The Pet Tree House - Where Pets Are Family Too : Retirement Home for Elderly Dogs Opens in Japan - $1,000 Per Month

Friday, June 13, 2014

Retirement Home for Elderly Dogs Opens in Japan - $1,000 Per Month

A pet company in Japan has opened a nursing home for older dogs which will provide round-the-clock vet care, a specialist guy, and even a swimming pool!  This is offered as a positive option for families with older pets that can be harder to care for.  Hopefully, this will keep people from just abandoning their older dogs, or putting them down.

Aeonpet Co., which is a subsidiary of the Aeon supermarket chain, is the company responsible for starting the idea.  The first site is opening at a shopping mall east of Tokyo, and has spots for an initial intake of 20 dogs.

“We decided to open the nursing facility because so many dog owners have requested something like this,” said Nanako Oiishi, a spokesperson for the company.

“Many Japanese people have pets now, but of course they get old and it can be difficult to care for them.”

Along with having vet services with a dedicated doctor on call at all times, there is a large grooming room, and owners will be able to stay with their animals as they live out the last days of their lives in comfort and luxury.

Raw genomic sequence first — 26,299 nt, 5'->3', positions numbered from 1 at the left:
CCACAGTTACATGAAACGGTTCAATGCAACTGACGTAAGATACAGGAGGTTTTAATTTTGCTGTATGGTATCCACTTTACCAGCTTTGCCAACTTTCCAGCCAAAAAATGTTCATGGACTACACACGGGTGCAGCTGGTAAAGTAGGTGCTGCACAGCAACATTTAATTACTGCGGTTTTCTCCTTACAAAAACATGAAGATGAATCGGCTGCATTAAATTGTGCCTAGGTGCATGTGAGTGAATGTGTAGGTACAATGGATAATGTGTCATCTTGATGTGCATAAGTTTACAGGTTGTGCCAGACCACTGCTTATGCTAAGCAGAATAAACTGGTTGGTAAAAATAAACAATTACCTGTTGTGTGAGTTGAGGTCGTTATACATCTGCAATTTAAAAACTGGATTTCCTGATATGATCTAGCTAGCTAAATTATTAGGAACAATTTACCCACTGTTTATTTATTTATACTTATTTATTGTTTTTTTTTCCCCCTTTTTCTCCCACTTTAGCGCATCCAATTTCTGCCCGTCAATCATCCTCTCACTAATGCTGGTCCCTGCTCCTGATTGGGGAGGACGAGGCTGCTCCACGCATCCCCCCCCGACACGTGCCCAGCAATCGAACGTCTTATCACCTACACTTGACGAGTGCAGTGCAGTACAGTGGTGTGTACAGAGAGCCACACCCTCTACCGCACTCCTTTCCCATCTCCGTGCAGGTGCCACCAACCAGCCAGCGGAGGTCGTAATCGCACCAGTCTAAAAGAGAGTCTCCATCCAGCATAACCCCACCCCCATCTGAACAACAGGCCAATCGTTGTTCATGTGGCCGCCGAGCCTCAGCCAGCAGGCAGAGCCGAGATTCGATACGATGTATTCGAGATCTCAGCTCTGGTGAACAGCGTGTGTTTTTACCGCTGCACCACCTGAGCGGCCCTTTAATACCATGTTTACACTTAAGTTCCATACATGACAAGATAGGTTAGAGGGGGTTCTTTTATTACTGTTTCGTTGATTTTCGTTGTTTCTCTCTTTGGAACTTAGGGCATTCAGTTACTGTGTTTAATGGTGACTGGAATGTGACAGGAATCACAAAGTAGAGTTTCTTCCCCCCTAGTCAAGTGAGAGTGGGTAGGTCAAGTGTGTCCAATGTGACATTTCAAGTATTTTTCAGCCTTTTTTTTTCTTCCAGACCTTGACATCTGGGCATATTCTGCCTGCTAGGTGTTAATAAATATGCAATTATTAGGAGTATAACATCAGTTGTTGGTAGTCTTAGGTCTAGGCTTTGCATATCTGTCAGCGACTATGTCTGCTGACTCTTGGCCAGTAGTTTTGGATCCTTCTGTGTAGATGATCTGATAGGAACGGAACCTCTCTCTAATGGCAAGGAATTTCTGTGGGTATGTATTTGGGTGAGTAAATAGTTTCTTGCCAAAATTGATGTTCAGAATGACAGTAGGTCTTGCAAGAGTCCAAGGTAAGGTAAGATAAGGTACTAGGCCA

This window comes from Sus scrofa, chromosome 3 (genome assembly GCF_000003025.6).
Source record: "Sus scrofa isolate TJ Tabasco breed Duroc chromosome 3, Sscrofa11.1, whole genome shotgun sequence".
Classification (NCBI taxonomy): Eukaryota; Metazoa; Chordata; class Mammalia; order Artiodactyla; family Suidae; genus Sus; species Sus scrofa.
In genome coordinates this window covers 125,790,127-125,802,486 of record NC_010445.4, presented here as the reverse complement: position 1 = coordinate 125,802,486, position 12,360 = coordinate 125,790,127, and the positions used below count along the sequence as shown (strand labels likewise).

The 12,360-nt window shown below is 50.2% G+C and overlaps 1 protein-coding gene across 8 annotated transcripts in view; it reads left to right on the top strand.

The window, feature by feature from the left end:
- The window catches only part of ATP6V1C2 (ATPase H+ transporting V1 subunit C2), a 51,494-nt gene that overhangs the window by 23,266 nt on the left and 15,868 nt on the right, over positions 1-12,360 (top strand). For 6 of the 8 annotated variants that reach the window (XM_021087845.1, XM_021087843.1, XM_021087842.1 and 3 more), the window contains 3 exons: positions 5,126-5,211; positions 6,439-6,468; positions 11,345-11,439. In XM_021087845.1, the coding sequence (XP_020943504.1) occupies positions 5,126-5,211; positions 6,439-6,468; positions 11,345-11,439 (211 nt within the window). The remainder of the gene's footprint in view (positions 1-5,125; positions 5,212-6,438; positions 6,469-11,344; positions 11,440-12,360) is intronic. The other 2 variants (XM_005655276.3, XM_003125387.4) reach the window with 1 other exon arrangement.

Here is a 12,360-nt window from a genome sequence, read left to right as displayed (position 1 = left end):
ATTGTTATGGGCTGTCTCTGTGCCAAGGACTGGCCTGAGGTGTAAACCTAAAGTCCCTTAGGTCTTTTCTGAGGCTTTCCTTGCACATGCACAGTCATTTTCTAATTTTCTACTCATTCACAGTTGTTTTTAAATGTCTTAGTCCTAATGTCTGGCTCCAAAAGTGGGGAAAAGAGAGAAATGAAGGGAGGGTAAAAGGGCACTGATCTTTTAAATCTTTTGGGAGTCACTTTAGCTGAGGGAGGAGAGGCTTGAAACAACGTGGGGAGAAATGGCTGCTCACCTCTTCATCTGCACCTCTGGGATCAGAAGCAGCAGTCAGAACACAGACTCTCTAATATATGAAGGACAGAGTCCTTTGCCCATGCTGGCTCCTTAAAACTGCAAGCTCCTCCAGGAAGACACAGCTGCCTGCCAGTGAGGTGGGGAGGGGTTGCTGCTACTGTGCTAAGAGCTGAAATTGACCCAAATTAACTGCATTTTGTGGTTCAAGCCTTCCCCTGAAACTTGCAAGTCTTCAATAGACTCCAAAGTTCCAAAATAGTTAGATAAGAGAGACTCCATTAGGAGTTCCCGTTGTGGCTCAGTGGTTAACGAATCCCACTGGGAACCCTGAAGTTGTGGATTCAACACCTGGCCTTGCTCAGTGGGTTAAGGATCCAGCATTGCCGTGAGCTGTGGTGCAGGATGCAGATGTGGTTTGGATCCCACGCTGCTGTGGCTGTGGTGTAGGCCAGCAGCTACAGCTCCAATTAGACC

The care will also incorporate some services offered at the company’s luxury pet hotel at Tokyo's Narita Airport, including an hourly room temperature check and webcam so owners can look in on dogs day and night.

Prices will vary depending on the size and type of canine, although the company expects it will set the average owner back about $1,000 per month.

Aeonpet’s president said his intention is to use the first dog retirement home as a method to establish a second to none and available nowhere else.  They also hope to “establish an industry standard” in care for our older pets.

“We hope to eventually expand operations nationwide,” Akihiro Ogawa, Aeonpet’s president, said.

Aeonpet is already the largest pet company in Japan.  There are more than 170 stores, and 59 hospitals for pets in operation throughout the country.

Improved living conditions and health services for animals mean that the majority are living far longer than in the past, while new laws that went into effect in Japan last year make it a legal obligation for pet owners to take care of their animals until they die.


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